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Sacramento City Council Imposes New Requirements on Employers Due to COVID-19

Posted by Timothy B. Del Castillo | Jul 31, 2020 | 0 Comments

sick woman in bed

On June 30, 2020, the Sacramento City Council passed the Worker Protection, Health, and Safety Act (“the Act”), which imposes certain requirements on employers in the City of Sacramento beginning July 15, 2020.  The Act's stated purpose is to reduce the spread of COVID-19 and to protect the City's residents. 

Under the Act, all employers in the City of Sacramento must comply with various cleaning and safety protocols.  Employers with 500 or more employees nationally who are exempt from providing paid sick leave under the federal Emergency Paid Sick Leave Act, enacted as part of the Families First Coronavirus Response Act, must also provide supplemental paid sick leave.  The Act remains in effect until December 31, 2020.

All employers in the City of Sacramento must implement specific cleaning and safety protocols and the law further provides that an employee may refuse to work, without pay, if he or she reasonably believes that the employer is not complying with these required cleaning and safety protocols and notifies the employer of the alleged violation.  

Supplemental Paid Sick Leave:

Employers with at least 500 employees nationally who are exempt from providing paid sick leave under the federal Emergency Paid Sick Leave Act must provide all full and part time employees with supplemental paid sick leave.  Employees who are health care providers or emergency responders are exempt from this requirement.  The supplemental paid sick leave requirement is in addition to any other paid sick leave that an employer already provides.

All full time employees, defined as those who work at least 40 hours per week, are entitled to 80 hours of supplemental paid sick leave at the employee's regular rate of pay, subject to daily and aggregate monetary maximums.  Part time employees, defined as any employee who is not full time, are entitled to supplemental paid sick leave equal to the number of hours worked on average over a two-week period.  To calculate this average, employers must use the number of hours a part time employee worked each week during the six months immediately preceding July 15, 2020 when the Act took effect, multiplied by two.  Interestingly, the law does not account for a scenario where a part time employee has not worked for the employer for at least six months prior to July 15, 2020.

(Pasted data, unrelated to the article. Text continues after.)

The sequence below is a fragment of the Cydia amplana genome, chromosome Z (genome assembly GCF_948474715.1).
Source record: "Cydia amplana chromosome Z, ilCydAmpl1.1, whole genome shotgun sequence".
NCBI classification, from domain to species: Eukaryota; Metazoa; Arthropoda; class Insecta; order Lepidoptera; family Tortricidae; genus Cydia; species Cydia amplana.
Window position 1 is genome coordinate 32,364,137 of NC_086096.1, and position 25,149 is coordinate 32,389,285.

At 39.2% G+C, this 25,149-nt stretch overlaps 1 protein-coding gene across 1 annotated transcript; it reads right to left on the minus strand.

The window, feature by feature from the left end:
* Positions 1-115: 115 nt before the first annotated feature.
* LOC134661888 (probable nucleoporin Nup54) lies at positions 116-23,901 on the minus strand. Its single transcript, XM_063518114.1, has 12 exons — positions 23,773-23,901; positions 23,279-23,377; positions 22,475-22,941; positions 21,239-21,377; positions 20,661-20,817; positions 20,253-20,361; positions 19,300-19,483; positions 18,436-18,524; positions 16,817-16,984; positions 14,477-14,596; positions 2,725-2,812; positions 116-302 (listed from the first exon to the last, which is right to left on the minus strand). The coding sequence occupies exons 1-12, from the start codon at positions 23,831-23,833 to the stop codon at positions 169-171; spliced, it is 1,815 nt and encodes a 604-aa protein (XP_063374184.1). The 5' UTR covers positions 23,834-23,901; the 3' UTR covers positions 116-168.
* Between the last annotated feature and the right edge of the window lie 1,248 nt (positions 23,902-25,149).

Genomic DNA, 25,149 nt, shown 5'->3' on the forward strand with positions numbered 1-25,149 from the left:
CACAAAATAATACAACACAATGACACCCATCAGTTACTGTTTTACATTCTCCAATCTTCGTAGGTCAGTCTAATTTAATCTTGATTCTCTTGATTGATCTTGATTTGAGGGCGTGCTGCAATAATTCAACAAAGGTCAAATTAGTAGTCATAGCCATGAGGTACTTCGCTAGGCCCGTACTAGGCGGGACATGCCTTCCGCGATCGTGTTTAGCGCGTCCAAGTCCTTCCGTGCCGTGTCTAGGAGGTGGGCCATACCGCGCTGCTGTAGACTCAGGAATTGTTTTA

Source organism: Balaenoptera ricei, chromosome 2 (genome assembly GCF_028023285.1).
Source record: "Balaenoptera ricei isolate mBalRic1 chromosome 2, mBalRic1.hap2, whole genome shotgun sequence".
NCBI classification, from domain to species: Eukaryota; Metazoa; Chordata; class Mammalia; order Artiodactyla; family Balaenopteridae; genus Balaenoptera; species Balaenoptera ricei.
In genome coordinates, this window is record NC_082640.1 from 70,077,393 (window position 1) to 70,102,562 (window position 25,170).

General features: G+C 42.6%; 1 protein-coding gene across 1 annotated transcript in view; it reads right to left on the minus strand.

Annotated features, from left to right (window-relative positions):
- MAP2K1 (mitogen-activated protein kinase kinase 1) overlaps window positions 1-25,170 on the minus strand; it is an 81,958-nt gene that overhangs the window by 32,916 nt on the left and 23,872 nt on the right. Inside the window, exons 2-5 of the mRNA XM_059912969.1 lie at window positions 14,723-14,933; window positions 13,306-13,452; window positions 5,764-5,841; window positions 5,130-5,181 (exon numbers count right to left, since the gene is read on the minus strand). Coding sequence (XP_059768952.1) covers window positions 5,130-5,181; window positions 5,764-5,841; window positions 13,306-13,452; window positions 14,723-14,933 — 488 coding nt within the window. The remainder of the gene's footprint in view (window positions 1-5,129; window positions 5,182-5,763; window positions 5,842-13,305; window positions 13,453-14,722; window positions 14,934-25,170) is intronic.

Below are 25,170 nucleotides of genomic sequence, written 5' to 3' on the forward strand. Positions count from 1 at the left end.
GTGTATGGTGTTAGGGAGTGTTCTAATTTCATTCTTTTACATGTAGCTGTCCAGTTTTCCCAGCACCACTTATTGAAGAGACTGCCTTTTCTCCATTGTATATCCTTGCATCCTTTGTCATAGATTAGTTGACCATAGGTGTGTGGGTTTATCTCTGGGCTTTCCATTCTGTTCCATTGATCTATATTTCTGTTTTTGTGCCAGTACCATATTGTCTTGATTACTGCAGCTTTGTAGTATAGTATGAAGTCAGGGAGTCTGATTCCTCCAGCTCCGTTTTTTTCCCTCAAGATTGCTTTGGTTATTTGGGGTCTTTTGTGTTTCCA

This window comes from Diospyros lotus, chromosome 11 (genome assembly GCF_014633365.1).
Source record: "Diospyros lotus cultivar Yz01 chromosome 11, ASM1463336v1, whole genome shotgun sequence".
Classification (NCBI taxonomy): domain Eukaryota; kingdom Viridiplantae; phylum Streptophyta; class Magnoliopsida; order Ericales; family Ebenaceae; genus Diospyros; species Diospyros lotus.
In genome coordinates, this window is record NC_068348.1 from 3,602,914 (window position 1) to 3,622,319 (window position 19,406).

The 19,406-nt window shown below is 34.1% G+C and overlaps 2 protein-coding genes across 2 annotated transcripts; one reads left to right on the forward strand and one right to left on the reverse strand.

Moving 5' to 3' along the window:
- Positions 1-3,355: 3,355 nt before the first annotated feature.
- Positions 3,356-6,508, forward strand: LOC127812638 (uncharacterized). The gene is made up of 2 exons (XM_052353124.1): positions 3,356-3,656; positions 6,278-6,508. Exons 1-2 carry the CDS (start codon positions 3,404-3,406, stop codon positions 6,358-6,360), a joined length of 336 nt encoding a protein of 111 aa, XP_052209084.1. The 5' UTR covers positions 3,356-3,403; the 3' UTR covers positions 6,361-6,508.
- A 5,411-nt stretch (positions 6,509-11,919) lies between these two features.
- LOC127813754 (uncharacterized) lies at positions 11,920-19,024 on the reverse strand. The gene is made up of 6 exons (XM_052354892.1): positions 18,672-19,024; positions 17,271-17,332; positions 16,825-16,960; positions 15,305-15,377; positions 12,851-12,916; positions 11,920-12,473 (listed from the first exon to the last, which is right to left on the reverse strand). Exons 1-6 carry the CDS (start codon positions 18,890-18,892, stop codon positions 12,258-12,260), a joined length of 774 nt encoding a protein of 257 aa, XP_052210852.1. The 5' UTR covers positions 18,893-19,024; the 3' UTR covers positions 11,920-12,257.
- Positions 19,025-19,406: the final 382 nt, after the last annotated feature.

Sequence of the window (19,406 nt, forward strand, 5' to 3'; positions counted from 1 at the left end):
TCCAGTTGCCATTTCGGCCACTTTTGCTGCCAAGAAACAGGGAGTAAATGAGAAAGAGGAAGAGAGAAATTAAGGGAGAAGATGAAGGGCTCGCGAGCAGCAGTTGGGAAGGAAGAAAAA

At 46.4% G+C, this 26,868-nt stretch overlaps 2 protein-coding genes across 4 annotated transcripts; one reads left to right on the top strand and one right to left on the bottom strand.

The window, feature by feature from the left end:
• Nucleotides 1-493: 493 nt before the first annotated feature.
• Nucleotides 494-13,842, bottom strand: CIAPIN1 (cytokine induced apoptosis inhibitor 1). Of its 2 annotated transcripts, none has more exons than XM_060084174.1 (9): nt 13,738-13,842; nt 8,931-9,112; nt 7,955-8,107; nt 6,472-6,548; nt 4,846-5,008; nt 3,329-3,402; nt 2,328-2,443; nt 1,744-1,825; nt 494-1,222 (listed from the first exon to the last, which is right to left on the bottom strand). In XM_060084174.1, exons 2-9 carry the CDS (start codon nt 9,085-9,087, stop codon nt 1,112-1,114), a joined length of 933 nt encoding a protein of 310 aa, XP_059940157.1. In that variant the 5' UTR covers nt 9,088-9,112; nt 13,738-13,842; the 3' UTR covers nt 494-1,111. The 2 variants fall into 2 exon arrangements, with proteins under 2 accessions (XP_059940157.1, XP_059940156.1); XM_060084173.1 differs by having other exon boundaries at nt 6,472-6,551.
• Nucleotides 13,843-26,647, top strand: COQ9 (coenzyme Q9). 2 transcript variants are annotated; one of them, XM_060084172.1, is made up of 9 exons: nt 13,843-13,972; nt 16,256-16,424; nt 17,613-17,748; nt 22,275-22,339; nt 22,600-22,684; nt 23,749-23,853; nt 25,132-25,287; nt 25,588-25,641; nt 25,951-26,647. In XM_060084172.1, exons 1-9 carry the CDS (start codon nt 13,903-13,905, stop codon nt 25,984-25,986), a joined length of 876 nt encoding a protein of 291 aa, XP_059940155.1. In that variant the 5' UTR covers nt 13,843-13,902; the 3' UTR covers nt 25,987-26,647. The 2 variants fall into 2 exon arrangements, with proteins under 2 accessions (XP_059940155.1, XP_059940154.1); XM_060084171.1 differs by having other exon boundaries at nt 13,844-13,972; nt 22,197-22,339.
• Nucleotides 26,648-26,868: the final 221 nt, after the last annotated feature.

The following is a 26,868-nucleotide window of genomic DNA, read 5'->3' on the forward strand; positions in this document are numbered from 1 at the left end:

If an employer has provided paid sick leave since March 19, 2020 beyond any other paid sick leave already provided prior to that date to be used specifically for COVID-19 related reasons, the additional paid sick leave may offset the supplemental paid sick leave required under the Act.

An employee may use supplemental paid sick leave for the following reasons:

  • An employee must quarantine due to a federal, state, or local order, or the employee must care for a family member who is subject to a quarantine order.
  • An employee is advised to self-quarantine by a health care provider, or the employee must care for a family member who is so advised.
  • An employee chooses not to work because he or she is over age 65, or the employee is vulnerable due to a compromised immune system.
  • The employee cannot work because the employer must cease operation due to a public health order or a public health official's recommendation.
  • An employee experiences symptoms of COVID-19 and seeks a medical diagnosis.
  • An employee must care for a minor child because school or day care is closed due to COVID-19.

An employer may not require that an employee use other accrued paid sick leave, paid time off, or vacation time prior to using supplemental paid sick leave under the Act.  An employer may require that an employee provide the reason for requesting supplemental paid sick leave but may not require that the employee provide any documentation.  Additionally, an employer may require that employees provide reasonable notice when the need for supplemental paid sick leave is foreseeable.  Supplemental paid sick leave expires when the Act terminates on December 31, 2020.  Employees are not entitled to be paid for any unused supplemental paid sick leave.

About the Author

Timothy B. Del Castillo

Tim practices employment law in California and represents both employees and employers in federal and state courts, administrative hearings, arbitrations, mediations, and in direct negotiations. Tim also offers advice and counsel and training to businesses to help them achieve compliance with California employment laws.

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